Last week I gave Harry Potter a hard time. This week, I’ll defend him (or at least his creator).
I first became aware of J.K. Rowling while working at the University Book Store in Seattle. It was a tough time, I had moved back to the States after being out of the country for six years. Seattle was great, but after living in London, Berlin, Phuket, and Sydney–it wasn’t all that exotic. Also, my non-fiction publisher who had paid the bills for the last six years, fell apart. I had to find some other way to earn a living, and desperately wanted to focus on fiction. Enter University Book Store, and a major pay cut. I remember waiting for the bus one night after work, thinking that I had gone from living all over the world and writing books to working in a glorified retail job. And… I was about to turn thirty! Where had things gone so wrong?
I got a lot of writing done, still have 600 pages of my stab at a thriller about domestic terrorism. That novel fell apart too, long before 9/11, which is a good thing as it never would work in today’s world where terrorism means something entirely different. With all that thriller stuff in the works, I had no time to read Harry Potter. It was also the time when the internet was starting to explode. There were wild predictions that the novel was dead, and it scared the crap out of me to be dedicating so much energy to an art form that would soon be swept away.
J.K. Rowling showed I had nothing to worry about. The first Harry Potter book had been out for a while and done better than expected, though still not yet reached the top of The New York Times bestseller list. The second book, Harry Potter and the Chamber of Secrets, was staggered. It was published in the US a full eleven months after the UK release. This was before many people had heard of Amazon, and it gave the U Book Store an opportunity. They ordered a bunch of the UK books, which were all sold at lightning speed, and put on hold. Part of my job was to staff the help desk, with the reserved books. A parade of kids came in with their parents to pick up these coveted books, ecstatic that they’d be amongst the first kids in the US to read the second Harry Potter. I always made a point of putting the book in the kid’s hands, not the parents. Their faces said it all. I doubt I’ve done anything since then that’s resulted in such spastic happiness. These kids loved just the sight of that book.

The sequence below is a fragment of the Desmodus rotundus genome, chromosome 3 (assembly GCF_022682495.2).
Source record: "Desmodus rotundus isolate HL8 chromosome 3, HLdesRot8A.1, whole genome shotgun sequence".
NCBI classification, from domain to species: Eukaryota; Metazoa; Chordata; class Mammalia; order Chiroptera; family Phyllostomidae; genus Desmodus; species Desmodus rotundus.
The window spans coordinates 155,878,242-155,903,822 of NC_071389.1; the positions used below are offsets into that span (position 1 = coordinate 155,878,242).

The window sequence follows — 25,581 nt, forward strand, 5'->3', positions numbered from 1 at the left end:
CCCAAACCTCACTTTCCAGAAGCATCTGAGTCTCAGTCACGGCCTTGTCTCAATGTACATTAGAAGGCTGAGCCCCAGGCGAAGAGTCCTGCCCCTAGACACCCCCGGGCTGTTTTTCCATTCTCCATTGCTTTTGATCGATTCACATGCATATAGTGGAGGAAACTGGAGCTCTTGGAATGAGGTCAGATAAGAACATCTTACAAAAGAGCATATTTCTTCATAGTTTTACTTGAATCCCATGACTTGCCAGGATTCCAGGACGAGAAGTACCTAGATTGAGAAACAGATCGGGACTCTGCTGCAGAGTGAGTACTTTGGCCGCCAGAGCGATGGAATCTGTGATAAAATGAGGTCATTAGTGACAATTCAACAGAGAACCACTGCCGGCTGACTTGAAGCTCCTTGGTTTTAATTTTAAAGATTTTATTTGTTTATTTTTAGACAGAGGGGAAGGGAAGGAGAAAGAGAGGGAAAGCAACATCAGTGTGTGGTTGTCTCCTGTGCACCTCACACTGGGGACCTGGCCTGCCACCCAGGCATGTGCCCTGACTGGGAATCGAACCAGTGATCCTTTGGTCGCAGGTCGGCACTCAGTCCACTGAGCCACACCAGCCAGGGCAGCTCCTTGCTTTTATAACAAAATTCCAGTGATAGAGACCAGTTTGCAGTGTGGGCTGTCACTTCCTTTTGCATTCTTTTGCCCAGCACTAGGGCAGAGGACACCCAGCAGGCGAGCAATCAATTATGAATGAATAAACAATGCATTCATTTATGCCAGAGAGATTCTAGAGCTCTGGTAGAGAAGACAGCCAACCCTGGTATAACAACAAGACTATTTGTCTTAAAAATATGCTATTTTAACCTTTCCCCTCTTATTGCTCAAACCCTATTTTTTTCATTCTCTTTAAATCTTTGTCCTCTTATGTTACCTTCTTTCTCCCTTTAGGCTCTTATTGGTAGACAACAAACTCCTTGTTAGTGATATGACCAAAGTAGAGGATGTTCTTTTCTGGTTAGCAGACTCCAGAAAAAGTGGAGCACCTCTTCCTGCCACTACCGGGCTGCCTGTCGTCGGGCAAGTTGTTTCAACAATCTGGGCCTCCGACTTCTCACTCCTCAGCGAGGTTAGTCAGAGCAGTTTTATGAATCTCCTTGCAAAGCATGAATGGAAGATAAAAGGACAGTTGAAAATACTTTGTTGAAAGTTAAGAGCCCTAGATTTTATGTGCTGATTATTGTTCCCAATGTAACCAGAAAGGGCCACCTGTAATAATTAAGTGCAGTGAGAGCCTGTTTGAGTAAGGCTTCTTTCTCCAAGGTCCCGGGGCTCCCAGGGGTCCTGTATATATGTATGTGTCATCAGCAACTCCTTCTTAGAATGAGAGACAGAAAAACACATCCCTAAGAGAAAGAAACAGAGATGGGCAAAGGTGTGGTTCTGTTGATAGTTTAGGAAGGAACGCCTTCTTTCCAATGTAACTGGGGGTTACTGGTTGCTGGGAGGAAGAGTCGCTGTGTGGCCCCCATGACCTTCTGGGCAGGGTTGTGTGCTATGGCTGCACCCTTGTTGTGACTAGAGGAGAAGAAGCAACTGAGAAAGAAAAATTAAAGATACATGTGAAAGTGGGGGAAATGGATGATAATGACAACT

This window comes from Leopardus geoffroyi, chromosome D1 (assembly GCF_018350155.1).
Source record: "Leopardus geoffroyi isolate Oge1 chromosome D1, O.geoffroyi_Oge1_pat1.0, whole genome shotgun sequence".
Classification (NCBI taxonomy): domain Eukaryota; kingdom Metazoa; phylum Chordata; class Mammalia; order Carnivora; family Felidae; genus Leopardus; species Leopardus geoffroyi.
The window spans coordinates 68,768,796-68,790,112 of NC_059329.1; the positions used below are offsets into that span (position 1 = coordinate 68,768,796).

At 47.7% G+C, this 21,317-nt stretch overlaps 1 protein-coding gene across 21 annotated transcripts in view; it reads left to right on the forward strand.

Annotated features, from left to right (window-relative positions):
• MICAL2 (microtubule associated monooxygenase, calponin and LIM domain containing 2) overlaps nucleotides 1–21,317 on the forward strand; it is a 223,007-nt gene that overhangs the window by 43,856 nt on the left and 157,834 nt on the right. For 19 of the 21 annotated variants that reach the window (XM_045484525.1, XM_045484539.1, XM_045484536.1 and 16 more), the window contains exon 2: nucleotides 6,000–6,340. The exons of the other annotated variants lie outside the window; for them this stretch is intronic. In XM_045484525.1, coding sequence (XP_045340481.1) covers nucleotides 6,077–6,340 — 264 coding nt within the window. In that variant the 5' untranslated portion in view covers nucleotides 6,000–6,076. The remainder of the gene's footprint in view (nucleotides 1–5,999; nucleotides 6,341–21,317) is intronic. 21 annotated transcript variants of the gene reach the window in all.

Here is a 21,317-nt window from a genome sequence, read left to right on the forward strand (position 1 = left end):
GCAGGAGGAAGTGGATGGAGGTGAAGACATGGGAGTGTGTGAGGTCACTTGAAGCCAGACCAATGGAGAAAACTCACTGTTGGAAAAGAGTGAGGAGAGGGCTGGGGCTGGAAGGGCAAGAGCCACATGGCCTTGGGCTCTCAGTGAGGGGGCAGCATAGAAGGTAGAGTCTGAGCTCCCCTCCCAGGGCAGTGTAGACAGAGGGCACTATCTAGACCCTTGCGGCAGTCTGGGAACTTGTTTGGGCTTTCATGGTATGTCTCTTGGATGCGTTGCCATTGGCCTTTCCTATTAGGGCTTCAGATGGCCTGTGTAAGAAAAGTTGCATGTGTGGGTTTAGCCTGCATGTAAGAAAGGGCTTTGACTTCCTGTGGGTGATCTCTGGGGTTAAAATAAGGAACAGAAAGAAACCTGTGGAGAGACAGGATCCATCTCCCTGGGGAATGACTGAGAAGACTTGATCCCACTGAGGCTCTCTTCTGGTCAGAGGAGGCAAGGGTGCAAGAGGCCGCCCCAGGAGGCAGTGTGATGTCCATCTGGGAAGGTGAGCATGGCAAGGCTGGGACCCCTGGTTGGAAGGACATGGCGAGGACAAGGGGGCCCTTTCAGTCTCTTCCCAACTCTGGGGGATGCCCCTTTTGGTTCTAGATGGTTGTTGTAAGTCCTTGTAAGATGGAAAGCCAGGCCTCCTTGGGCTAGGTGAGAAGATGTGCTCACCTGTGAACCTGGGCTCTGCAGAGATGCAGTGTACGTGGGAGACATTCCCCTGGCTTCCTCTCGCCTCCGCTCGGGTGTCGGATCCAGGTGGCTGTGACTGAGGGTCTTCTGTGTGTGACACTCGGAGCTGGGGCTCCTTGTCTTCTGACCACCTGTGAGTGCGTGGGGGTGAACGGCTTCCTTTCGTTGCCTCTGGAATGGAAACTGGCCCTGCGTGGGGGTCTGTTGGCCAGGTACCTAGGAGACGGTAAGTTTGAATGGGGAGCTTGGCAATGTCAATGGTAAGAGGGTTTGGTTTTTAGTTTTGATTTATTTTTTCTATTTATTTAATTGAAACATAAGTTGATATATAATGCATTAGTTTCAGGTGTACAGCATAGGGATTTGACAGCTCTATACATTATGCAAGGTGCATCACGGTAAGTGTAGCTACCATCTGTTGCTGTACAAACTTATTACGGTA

I knew then that despite all the proclamations of destruction, if kids could still get that excited about a book, the novel would be just fine. And of course, from there the series went on to take over the world, give a much needed booster shot to publishing, and to bring a caveat of respect to kid lit. Ten years later, the idea is being flouted again that the novel is in jeopardy with the rise of ebooks. No way. There will always be readers who love to conjure stories in their heads, and want nothing more than black text on white to do it.